I ran across http://wordaligned.org/articles/brackets-off and, well, I disagree.
"Thomas Guest" writes:
And secondly, if a coding standard were to rule on how to parenthesise, it would be difficult to find a middle ground. This leaves as candidate rules the two extremes:
1. parenthesise everything
2. never parenthesise
The first quickly leads to unreadable code. The second seems overly proscriptive.
Thomas misses the obvious middle-ground: parenthesize everything where order matters.
x = ((((a * b) * c) + e) + f);
may be overkill, but even the most passionate parenthesize everything advocates don't go that far; they write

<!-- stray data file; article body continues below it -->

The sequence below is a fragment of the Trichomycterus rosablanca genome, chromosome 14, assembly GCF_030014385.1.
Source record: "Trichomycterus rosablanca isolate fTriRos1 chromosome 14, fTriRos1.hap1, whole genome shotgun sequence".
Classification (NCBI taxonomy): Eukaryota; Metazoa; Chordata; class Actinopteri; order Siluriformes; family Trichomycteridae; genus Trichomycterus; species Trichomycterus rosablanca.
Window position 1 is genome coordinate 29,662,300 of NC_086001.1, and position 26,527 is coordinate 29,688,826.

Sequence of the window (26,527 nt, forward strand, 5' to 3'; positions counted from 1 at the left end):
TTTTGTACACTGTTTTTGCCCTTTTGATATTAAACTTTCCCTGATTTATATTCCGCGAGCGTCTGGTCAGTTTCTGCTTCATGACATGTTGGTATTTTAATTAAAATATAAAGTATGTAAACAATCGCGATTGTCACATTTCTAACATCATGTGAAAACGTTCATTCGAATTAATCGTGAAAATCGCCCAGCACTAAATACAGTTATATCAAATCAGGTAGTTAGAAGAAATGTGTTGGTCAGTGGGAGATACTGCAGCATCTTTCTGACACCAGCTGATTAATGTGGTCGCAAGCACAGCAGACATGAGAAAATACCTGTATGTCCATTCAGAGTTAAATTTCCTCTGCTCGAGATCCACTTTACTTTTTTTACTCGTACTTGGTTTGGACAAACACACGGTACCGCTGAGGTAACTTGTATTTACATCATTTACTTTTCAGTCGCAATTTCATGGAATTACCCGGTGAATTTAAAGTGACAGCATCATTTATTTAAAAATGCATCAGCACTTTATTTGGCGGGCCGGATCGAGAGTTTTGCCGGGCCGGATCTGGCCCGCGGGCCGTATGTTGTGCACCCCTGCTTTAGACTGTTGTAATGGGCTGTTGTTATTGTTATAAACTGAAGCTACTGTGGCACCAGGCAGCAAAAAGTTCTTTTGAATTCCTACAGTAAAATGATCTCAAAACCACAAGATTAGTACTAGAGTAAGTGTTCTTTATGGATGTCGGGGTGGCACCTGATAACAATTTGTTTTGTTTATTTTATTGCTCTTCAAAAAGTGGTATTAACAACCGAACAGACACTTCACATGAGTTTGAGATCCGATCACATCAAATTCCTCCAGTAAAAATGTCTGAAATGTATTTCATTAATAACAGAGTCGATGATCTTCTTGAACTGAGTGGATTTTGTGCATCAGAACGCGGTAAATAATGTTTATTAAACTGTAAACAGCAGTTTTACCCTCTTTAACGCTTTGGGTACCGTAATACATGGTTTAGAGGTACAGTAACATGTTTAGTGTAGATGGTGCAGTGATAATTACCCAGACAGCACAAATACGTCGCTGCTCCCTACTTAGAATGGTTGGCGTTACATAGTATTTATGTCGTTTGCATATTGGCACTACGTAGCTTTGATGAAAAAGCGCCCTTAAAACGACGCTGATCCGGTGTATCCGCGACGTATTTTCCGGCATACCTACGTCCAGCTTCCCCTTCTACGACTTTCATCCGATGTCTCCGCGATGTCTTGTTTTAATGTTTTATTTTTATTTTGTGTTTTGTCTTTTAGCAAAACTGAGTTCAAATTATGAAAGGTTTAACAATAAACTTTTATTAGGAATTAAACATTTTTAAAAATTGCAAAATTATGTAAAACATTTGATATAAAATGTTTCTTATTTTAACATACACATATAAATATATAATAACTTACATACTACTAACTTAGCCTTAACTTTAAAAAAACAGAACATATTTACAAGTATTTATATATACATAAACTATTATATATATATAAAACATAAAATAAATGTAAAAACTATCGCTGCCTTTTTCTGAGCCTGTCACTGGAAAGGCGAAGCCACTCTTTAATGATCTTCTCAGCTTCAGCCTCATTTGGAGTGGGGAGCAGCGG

x = ( a * b * c ) + e + f;
where every operation at the same level of precedence is left alone. This provides maximal clarity and promotes readability, as the reader doesn't have to think about the order of precedence for that language.
He then goes on to discuss order of precedence as if it's a universal rule, rather than a convention of infix notation in programming languages. (I've had this discussion with people, some of whom could not be convinced that precedence was anything other than a convention, arguing that it derives from fundamental principles of mathematics that I was too stupid to comprehend and thus it wasn't worth explaining.)
Perhaps Thomas should try programming in more than just one language. I suggest Smalltalk.